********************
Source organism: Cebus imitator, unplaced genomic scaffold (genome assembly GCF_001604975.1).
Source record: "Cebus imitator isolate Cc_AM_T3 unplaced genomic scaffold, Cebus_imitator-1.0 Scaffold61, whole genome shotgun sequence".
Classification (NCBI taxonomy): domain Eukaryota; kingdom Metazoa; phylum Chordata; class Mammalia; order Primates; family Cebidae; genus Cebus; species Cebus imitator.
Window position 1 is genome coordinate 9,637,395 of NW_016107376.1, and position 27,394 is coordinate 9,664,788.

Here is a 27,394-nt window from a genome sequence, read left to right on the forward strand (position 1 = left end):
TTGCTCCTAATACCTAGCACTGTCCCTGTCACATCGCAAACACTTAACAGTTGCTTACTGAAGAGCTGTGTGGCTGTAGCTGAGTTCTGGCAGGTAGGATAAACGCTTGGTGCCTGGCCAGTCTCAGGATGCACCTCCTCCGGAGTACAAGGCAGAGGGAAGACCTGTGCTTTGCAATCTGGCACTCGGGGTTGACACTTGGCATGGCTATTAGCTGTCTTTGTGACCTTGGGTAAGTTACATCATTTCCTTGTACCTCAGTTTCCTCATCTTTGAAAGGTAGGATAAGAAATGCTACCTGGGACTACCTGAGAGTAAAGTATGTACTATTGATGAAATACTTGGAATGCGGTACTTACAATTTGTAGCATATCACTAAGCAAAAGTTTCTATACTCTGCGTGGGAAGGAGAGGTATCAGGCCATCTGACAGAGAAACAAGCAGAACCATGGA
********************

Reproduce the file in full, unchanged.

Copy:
Source organism: Cebus imitator, unplaced genomic scaffold (genome assembly GCF_001604975.1).
Source record: "Cebus imitator isolate Cc_AM_T3 unplaced genomic scaffold, Cebus_imitator-1.0 Scaffold61, whole genome shotgun sequence".
Classification (NCBI taxonomy): domain Eukaryota; kingdom Metazoa; phylum Chordata; class Mammalia; order Primates; family Cebidae; genus Cebus; species Cebus imitator.
Window position 1 is genome coordinate 9,637,395 of NW_016107376.1, and position 27,394 is coordinate 9,664,788.

Here is a 27,394-nt window from a genome sequence, read left to right on the forward strand (position 1 = left end):
TTGCTCCTAATACCTAGCACTGTCCCTGTCACATCGCAAACACTTAACAGTTGCTTACTGAAGAGCTGTGTGGCTGTAGCTGAGTTCTGGCAGGTAGGATAAACGCTTGGTGCCTGGCCAGTCTCAGGATGCACCTCCTCCGGAGTACAAGGCAGAGGGAAGACCTGTGCTTTGCAATCTGGCACTCGGGGTTGACACTTGGCATGGCTATTAGCTGTCTTTGTGACCTTGGGTAAGTTACATCATTTCCTTGTACCTCAGTTTCCTCATCTTTGAAAGGTAGGATAAGAAATGCTACCTGGGACTACCTGAGAGTAAAGTATGTACTATTGATGAAATACTTGGAATGCGGTACTTACAATTTGTAGCATATCACTAAGCAAAAGTTTCTATACTCTGCGTGGGAAGGAGAGGTATCAGGCCATCTGACAGAGAAACAAGCAGAACCATGGA